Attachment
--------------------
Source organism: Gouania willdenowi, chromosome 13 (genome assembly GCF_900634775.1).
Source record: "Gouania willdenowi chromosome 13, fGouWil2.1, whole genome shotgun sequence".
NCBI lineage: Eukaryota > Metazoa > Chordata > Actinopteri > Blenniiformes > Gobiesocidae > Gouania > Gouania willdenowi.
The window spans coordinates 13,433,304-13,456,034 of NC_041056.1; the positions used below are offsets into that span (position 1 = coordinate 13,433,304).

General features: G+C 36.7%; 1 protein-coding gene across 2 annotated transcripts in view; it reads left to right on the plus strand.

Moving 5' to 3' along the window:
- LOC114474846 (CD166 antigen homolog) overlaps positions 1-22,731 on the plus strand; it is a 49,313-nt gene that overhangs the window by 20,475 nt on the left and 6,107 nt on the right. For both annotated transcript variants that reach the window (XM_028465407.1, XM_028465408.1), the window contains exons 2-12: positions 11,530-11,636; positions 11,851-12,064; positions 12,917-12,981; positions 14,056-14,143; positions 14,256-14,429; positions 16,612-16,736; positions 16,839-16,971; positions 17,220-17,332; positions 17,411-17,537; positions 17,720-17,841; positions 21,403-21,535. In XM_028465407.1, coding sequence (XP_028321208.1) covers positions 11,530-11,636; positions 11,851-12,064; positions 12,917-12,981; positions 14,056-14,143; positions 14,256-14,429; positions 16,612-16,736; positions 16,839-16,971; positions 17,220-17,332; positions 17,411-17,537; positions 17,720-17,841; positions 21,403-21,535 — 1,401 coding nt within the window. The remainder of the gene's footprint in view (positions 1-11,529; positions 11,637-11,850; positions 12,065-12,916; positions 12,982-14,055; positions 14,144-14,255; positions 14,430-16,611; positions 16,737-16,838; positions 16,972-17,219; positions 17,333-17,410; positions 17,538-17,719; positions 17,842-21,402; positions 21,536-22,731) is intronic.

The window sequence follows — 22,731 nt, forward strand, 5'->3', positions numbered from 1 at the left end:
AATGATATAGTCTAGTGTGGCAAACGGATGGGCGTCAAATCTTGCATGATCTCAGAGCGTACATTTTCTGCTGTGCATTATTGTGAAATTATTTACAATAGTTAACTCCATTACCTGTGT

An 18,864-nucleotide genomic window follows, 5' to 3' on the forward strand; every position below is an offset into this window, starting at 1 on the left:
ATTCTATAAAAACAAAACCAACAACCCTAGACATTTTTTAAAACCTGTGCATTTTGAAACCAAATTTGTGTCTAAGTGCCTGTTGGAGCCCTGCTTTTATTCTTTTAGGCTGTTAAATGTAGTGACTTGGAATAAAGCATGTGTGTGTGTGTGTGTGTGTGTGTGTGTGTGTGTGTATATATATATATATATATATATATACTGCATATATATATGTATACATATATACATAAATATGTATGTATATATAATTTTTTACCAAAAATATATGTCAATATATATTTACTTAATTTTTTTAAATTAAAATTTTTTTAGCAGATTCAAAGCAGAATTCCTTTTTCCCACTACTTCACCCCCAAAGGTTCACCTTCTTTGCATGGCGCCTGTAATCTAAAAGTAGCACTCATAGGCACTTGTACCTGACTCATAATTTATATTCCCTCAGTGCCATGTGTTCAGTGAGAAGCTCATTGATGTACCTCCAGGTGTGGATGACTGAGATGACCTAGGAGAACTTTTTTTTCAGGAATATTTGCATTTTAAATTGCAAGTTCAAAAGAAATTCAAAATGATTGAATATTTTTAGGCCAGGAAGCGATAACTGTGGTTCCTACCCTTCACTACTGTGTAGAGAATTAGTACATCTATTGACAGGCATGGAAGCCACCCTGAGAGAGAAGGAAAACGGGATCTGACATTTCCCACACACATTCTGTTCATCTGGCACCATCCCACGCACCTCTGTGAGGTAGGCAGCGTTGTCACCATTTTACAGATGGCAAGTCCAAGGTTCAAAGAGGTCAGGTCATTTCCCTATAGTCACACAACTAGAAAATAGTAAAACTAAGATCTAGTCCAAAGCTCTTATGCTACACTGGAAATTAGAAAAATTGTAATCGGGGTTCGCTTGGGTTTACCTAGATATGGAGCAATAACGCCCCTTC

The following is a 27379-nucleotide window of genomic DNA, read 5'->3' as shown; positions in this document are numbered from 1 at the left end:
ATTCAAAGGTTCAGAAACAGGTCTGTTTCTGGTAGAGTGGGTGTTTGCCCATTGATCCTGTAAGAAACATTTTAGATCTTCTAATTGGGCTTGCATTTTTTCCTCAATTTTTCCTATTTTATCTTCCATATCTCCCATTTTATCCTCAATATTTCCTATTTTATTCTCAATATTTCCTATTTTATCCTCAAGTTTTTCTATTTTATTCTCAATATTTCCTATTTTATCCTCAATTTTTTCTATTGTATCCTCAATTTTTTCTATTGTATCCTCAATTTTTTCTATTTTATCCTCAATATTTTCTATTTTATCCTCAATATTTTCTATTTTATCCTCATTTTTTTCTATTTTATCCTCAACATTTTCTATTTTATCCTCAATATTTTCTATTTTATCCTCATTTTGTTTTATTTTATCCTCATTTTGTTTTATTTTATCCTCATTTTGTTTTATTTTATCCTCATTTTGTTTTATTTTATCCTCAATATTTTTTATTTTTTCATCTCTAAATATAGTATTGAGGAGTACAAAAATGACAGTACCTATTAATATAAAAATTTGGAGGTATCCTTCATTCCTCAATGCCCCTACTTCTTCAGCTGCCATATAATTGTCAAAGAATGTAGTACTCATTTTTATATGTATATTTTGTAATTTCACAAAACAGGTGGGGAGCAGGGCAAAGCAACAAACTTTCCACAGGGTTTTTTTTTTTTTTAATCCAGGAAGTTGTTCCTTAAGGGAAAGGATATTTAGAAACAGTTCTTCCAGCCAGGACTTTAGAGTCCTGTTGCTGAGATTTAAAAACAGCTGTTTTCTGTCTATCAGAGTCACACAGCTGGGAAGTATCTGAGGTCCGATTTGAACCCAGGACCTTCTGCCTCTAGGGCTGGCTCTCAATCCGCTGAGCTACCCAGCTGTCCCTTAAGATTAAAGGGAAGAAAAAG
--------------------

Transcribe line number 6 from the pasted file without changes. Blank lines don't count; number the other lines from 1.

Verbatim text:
Moving 5' to 3' along the window: